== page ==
-- But the genre of live opera functions best when audiences themselves achieve spontaneous discovery of new artists witnessed via live performance -- traditional roles in old masterpieces then become newly informed and rejuvenated. The consequences of employing (as a performing base for rep performances) singers from 20+ years back in their same old roles blocks this process. On the other hand, there is nothing wrong with an occasional farewell appearance by great singers from previous generations -- Jimmy Levine used to refer to them as ‘historical artists’ in the 1970’s & 80’s -- until he was obliged to hold onto his own group of original singers as they both became relics. In 1971 at the Met I remember Jean Madeira in one last performance as Klytämnestra and Inge Borkh doing a final season as Fidelo & Die Färberin -- but they were one-shot deals, they didn’t try to stay too long at the fair.
            -- The great Temple of Opera at Lincoln Center is not revitalizing and regenerating itself anew with enough new singers from succeeding generations. However, this situation is not unique to the Met -- as ‘Worldwide’ agents spread their webs around the globe, the same legal entrapment situation exists everywhere.

          • oedipe

            Urmana is getting a lot of plum assignments, not just the Forza Leonora (which she massacred last season in Paris, before going to massacre it at the Liceu). Next, she will sing Kundry at Deutsche Berlin, Lady Macbeth at Teatro Real, Tosca in Bilbao, Isolde at Deutsche Berlin, and La Gioconda in Paris. And it’s not like she is a big audience draw or anything: the Liceu Forza (with Urmana & Giordani) is NOT selling well. Why am I not surprised?

          • Bianca Castafiore

            Camillina, you are right, Bullock is pretty awful… but Voigt these days is even worse. In any event, we are talking about bad and worst. Sad situation at the Met these days, which is why I was confused at folks’ petty criticisms of Ms. Yu’s debut. She may not be the new Leontyne or Joan Sutherland, but considering the trash on parade at the Met these days. And yes, I caught bits of Bullock’s Elektra on the radio, and I thought, “Have never heard such raw singing ever in my life!!!” Atrocious.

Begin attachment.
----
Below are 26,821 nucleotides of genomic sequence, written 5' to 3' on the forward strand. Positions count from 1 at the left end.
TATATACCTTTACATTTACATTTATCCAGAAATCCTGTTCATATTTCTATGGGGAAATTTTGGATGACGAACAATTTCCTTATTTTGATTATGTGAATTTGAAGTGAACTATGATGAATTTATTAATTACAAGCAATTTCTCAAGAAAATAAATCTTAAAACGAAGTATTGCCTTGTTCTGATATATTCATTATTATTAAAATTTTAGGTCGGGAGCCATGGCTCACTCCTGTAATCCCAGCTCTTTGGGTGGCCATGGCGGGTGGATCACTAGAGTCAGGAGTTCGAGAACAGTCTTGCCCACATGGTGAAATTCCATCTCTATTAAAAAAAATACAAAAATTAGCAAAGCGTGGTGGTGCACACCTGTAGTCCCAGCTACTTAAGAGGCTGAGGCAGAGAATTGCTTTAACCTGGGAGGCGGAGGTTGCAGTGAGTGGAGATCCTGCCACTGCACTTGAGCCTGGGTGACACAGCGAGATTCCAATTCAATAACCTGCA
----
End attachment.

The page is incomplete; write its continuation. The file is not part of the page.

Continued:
fenice, Zajick’s voice is not what it used to be, certainly the tone is a bit drier, less plush and velvety (although hers was never a very rich and velvety voice, tending more towards metal) than 20 years ago. I caught her Azucena for the first time in 1993. But she is still a force of nature and a significant artist. I thought her Azucena yesterday was well conceived, acted and delivered; she never went for the demented approach à la Cornetti, but she still had plenty of power. (Incidentally, in that 1993 run, Voigt in her fat phase sang Leonora — I wonder if there’s any audio of that.)

          • phoenix

            Bianca -- right you are -- as I wrote above, few singers nowdays can match Zajick for her skill as Azucena -- the Met has encouraged her ‘ownership’ of the role for the last 24 years. I regret that she didn’t have an opportunity to sing Ortrud at the Met -- her L.A. broadcast was excellent.
            -- Re: those 1993 Trovatores with Voigt & Zajick -- I believe there were only a few of them & none were broadcast. I saw Voigt’s debut in 1991 as Amelia in Ballo -- she sang well enough & was quite enthusiastically received. Voigt’s Trovatore Leonora you mention above was adequate but somewhat compromised idiomatically. I didn’t see Voigt in Italian opera again until she did the Forza Leonora in the 1995-96 season. I guess I’m a bit compulsive about Forza -- since it is my favorite Verdi opera -- but I found Voigt’s Leonora as horrendous as anything I ever heard her in.
            -- I don’t have any recordings of Voigt’s live performances in italian opera -- and I don’t really want any -- but I did enjoy and have recordings of her Salome (2006 Chicago), Frau ohne Schatten (2002 Met) and Elsa (1998 Met).
            -- Zajick’s Azucena from the 15 October 1988 telecast -- done a week after her debut:
            http://www.youtube.com/watch?v=dMJGM5cHIxE&feature=player_detailpage

          • Enzo Bordello

            “The consequences of employing (as a performing base for rep performances) singers from 20+ years back in their same old roles blocks this process.”